Sensory contact is our measuring stick for seeing how firm or weak our mindfulness is. Most of the time it stirs things up. As soon as there’s contact by way of the ear or eye, the defilements are very quick. When this is the case, how can we keep things under control? How are we going to gain control over our eyes? How are be going to gain control over our ears, nose, tongue, body, and mind? How can we get mindfulness and discernment in charge of these things? This is a matter of practice, pure and simple … our own affair, something by which we can test ourselves, to see why defilements flare up so quickly when sensory contact takes place.

Say, for instance, that we hear a person criticising someone else. We can listen and not get upset. But say that the thought occurs to us, “She’s actually criticising me.” As soon as we conjure up this “me,” we’re immediately angry and displeased. If we concoct very much of this “me,” we can get very upset. Just this fact alone should enable us to observe that as soon as our “self” gets involved, we suffer immediately. This is how it happens. If no sense of self comes out to get involved, we can remain calm and indifferent. When they criticise other people, we can stay indifferent; but as soon as we conclude that they’re criticising us, our “self” appears and immediately gets involved—and we immediately burn with defilement. Why?

You have to pay close attention to this. As soon as your “self” arises, suffering arises in the very same instant. The same holds true even if you’re just thinking. The “self” you think up spreads out into all sorts of issues. The mind gets scattered all over the place with defilement, craving, and attachments. It has very little mindfulness and discernment watching over it, so it gets dragged all over the place by craving and defilement.

And yet we don’t realise it. We think we’re just fine. Is there anyone among us who realises that this is what’s happening? We’re too weighed down, weighed down with our own delusions. No matter how much the mind is smothered in the defilement of delusion, we don’t realise it, for it keeps us deaf and blind….

There are no physical tools you can use to detect or cure this disease of defilement, because it arises only at sensory contact. There’s no substance to it. It’s like a match in a matchbox. As long as the match doesn’t come into contact with the friction strip on the side of the box, it won’t give rise to fire. But as soon as we strike it against the side of the box, it bursts into flame. If it goes out right then, all that gets burned is the matchhead. If it doesn’t stop at the matchhead, it’ll burn the matchstick. If it doesn’t stop with the matchstick, and meets anything flammable, it can grow into an enormous fire.

When defilement arises in the mind, it starts from the slightest contact. If we can be quick to put it out right there, it’s like striking a match that flares up—chae—for an instant and then dies down right in the matchhead. The defilement disbands right there. But if we don’t put it out the instant it arises, and let it start concocting issues, it’s like pouring fuel into a fire.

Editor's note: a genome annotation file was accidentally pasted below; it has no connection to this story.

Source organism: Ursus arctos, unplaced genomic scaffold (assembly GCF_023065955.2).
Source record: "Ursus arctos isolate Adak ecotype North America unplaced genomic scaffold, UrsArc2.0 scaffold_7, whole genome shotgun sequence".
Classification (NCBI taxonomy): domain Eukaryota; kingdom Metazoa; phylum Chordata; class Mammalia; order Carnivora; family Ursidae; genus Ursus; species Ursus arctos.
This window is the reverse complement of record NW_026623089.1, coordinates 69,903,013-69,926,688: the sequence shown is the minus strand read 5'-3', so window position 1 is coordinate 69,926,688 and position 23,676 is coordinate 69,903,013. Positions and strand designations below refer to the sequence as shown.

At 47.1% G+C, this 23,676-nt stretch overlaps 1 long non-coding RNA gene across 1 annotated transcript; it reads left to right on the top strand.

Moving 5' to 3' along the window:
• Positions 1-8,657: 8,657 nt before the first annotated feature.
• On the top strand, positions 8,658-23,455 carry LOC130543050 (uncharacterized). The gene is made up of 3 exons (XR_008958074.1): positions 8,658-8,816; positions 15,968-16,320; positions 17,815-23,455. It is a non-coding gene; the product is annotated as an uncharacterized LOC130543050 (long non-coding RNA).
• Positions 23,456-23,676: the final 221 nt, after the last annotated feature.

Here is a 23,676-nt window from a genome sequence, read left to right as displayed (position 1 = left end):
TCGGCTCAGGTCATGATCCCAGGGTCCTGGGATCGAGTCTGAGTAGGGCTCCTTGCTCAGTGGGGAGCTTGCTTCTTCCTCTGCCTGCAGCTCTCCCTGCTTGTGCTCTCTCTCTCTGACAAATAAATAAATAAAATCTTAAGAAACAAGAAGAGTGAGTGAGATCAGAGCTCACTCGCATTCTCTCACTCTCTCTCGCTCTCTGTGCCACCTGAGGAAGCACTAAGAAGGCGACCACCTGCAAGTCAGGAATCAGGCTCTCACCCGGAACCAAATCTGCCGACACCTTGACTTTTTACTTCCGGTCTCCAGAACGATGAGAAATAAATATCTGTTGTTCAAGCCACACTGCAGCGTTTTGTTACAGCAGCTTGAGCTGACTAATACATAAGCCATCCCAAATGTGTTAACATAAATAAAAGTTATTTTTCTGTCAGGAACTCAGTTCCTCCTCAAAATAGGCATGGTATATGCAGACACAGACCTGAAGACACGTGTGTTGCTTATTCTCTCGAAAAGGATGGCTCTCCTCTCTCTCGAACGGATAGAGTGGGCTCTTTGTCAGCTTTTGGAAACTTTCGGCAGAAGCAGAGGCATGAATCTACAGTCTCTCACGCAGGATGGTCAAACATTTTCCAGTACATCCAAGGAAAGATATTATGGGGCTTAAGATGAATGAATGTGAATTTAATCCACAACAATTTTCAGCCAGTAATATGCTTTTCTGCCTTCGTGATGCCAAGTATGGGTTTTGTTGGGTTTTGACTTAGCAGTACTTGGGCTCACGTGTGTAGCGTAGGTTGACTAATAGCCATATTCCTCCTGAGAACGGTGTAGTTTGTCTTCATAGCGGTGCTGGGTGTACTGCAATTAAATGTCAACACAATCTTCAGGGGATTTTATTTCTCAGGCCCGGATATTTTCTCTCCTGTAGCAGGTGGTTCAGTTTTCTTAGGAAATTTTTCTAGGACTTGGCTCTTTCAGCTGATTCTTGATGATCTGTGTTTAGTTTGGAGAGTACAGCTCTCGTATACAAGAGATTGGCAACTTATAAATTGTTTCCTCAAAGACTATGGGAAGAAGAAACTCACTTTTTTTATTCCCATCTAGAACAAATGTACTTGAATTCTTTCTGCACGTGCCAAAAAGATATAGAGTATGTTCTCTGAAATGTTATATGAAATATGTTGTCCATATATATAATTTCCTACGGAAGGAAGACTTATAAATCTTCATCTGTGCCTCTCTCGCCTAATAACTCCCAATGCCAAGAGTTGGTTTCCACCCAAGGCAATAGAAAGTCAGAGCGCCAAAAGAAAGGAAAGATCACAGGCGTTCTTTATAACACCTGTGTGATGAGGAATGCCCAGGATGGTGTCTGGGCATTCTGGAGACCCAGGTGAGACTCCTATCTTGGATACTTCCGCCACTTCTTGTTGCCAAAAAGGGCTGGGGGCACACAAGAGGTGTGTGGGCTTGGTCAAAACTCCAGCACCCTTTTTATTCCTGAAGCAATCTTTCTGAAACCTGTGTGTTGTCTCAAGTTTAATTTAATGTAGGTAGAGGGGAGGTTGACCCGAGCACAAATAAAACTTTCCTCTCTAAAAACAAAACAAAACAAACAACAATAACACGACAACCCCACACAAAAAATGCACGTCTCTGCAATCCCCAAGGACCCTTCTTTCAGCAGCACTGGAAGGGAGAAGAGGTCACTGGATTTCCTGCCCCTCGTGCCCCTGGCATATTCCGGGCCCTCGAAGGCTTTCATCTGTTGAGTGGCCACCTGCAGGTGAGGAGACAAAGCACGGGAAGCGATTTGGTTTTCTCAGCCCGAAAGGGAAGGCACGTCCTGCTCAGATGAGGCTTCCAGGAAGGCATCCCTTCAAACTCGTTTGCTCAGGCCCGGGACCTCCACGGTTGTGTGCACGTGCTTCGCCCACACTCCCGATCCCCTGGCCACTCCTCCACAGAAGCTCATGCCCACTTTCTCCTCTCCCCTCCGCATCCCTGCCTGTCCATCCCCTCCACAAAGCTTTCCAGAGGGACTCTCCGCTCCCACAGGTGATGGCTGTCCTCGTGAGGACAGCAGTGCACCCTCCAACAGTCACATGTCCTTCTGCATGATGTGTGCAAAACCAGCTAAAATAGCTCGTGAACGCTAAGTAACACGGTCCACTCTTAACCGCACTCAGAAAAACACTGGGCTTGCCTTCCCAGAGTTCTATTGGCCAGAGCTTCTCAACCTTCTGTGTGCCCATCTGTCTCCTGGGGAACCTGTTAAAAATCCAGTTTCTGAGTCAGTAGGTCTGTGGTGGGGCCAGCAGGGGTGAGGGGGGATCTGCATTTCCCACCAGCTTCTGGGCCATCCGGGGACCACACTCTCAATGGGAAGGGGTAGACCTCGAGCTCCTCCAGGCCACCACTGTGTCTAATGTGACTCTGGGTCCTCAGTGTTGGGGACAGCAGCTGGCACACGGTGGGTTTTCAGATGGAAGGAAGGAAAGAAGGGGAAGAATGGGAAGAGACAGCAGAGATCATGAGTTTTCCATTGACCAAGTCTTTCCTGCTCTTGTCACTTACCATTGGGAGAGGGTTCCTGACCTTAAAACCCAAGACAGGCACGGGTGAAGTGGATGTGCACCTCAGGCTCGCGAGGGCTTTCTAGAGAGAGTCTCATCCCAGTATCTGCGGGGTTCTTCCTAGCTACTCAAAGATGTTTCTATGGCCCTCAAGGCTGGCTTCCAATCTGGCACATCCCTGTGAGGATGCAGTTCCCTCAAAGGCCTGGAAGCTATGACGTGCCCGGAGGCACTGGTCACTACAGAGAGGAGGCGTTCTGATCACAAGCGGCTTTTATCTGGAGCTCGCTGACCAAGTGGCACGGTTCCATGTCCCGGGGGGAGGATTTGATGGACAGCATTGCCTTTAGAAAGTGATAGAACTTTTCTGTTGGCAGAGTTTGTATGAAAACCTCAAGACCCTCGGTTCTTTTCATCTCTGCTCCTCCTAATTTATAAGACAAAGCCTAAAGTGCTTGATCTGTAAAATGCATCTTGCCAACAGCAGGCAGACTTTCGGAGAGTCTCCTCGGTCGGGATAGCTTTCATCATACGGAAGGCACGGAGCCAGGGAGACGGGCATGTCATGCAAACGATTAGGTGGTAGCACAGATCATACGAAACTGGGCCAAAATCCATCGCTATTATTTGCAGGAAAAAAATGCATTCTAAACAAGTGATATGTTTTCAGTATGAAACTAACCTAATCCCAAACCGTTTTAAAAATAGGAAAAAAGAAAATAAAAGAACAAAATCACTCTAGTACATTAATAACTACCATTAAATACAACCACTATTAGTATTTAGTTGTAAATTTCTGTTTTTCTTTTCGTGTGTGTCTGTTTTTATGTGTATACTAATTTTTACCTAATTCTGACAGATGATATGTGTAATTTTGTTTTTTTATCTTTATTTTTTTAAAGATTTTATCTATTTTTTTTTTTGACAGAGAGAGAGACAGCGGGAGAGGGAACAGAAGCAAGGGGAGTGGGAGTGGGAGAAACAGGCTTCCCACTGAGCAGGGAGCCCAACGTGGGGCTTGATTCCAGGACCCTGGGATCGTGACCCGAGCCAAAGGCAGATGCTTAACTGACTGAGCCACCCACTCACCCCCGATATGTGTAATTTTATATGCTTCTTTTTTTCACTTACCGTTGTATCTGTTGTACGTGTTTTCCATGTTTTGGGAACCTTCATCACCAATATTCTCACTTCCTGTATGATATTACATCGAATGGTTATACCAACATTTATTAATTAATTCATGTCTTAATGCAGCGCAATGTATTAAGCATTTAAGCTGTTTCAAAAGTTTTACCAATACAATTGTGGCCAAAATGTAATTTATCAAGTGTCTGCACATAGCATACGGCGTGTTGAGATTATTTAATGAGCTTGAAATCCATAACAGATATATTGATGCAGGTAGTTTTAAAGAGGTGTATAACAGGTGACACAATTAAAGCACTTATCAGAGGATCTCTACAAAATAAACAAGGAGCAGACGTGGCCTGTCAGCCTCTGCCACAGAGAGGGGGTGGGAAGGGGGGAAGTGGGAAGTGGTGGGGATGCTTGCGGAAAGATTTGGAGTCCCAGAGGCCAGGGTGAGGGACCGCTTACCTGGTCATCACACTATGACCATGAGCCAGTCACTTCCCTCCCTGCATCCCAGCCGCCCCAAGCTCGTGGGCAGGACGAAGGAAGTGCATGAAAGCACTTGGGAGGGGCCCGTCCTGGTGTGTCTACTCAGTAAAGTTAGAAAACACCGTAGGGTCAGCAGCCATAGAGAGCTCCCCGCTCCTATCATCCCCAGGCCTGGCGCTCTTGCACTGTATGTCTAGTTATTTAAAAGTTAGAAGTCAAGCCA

We have to observe the diseases of defilement in our own minds to see what their symptoms are, why they’re so quick to flare up. They can’t stand to be disturbed. The minute you disturb them, they flare up into flame. When this is the case, what can we do to prepare ourselves beforehand? How can we stock up on mindfulness before sensory contact strikes?

The way to stock up is to practice meditation, as when we keep the breath in mind. This is what gets our mindfulness prepared, so that we can keep ahead of defilement, so that we can keep it from arising as long as we have our theme of meditation as an inner shelter for the mind.

The mind’s outer shelter is the body, which is composed of physical elements, but its inner shelter is the theme of meditation we use to train its mindfulness to be focused and aware. Whatever theme we use, that’s the inner shelter for the mind that keeps it from wandering around, concocting thoughts and imaginings. This is why we need a theme of meditation. Don’t let the mind chase after its preoccupations the way ordinary people who don’t meditate do. Once we have a meditation theme to catch this monkey of a mind so that it becomes less and less willful, day by day, it will gradually calm down, calm down until it can stand firm for long or short periods, depending on how much we train and observe ourselves.

Now, as for how we do breath meditation: The texts say to breathe in long and out long—heavy or light—and then to breathe in short and out short, again heavy or light. Those are the first steps of the training. After that we don’t have to focus on the length of the in-breath or out-breath. Instead, we simply gather our awareness at any one point of the breath and keep this up until the mind settles down and is still. When the mind is still, you then focus on the stillness of the mind at the same time you’re aware of the breath.